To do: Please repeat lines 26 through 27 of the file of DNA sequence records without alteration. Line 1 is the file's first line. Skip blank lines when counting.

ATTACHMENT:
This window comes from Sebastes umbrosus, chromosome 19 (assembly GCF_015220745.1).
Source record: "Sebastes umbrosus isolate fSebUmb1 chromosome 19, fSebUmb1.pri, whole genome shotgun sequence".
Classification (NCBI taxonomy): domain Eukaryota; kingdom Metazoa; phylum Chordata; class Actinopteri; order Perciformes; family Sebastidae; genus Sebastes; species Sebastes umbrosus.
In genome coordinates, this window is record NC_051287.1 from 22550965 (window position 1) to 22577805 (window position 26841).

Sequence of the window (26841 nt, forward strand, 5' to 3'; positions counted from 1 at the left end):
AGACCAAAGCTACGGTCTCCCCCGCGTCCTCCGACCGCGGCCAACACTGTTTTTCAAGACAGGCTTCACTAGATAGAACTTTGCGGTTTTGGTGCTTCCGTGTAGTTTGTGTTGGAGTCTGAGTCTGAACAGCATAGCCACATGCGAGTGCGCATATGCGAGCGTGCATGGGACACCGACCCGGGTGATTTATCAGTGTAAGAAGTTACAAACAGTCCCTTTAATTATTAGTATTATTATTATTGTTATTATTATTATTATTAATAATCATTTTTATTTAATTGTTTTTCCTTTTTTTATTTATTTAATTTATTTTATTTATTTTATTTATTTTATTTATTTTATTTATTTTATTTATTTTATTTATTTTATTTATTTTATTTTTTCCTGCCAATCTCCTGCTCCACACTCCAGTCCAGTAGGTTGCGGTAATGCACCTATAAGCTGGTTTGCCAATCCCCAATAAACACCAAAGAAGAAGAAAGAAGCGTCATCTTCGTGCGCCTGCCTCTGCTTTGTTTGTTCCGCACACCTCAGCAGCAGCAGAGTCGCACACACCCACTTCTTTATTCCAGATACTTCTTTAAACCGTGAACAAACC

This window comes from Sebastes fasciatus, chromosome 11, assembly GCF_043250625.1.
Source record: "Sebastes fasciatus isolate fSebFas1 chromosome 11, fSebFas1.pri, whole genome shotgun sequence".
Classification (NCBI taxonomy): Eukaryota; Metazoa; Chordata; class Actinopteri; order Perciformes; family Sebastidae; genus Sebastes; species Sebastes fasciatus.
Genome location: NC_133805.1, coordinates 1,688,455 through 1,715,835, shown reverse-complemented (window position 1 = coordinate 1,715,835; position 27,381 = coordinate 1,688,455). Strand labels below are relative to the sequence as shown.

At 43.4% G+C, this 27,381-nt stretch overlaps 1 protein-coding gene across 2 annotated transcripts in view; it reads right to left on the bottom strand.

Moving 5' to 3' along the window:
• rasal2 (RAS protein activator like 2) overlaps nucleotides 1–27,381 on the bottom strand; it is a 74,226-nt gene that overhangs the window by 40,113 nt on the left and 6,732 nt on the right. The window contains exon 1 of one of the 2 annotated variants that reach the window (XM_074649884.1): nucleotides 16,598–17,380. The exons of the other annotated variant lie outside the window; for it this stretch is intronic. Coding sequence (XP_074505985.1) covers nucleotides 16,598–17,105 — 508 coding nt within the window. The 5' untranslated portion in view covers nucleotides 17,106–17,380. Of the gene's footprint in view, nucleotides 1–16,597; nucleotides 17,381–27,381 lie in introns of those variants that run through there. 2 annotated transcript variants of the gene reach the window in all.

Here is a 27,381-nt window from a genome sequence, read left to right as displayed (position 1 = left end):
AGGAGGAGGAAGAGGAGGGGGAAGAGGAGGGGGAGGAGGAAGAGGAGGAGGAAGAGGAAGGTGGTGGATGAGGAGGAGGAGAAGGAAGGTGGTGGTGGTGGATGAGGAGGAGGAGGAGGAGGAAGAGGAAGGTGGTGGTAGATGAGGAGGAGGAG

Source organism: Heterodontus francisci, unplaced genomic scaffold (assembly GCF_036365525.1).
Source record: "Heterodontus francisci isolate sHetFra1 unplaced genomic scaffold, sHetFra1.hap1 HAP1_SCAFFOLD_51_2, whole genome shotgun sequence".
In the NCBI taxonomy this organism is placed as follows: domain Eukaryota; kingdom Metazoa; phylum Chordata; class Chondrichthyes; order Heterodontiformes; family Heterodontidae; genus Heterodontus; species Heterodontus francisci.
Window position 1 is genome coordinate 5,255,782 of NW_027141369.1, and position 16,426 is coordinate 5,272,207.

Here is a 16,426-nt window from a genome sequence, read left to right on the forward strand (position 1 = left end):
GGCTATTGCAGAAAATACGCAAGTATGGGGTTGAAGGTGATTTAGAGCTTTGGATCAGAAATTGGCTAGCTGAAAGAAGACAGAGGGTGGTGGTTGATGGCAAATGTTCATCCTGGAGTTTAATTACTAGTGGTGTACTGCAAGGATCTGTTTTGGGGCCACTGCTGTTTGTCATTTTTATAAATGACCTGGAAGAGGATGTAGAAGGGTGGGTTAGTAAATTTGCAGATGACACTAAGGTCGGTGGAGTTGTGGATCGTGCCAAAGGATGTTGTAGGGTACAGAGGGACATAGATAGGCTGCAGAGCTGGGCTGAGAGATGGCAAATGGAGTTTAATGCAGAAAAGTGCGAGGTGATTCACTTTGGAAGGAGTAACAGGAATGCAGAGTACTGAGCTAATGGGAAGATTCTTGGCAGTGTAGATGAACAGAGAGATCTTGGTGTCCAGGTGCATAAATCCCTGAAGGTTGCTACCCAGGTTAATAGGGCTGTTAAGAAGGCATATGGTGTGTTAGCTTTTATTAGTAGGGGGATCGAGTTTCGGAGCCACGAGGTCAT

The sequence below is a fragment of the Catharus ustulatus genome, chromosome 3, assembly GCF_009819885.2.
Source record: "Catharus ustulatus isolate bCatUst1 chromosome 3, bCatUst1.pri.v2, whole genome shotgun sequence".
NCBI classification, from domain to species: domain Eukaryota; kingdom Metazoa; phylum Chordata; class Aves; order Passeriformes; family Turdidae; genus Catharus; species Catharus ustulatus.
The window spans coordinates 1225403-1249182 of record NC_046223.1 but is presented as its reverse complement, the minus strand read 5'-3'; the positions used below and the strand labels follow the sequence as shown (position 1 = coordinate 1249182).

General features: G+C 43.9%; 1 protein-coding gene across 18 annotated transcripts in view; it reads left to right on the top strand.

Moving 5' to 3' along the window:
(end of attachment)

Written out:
General features: G+C 43.9%; 1 protein-coding gene across 18 annotated transcripts in view; it reads left to right on the top strand.

Moving 5' to 3' along the window: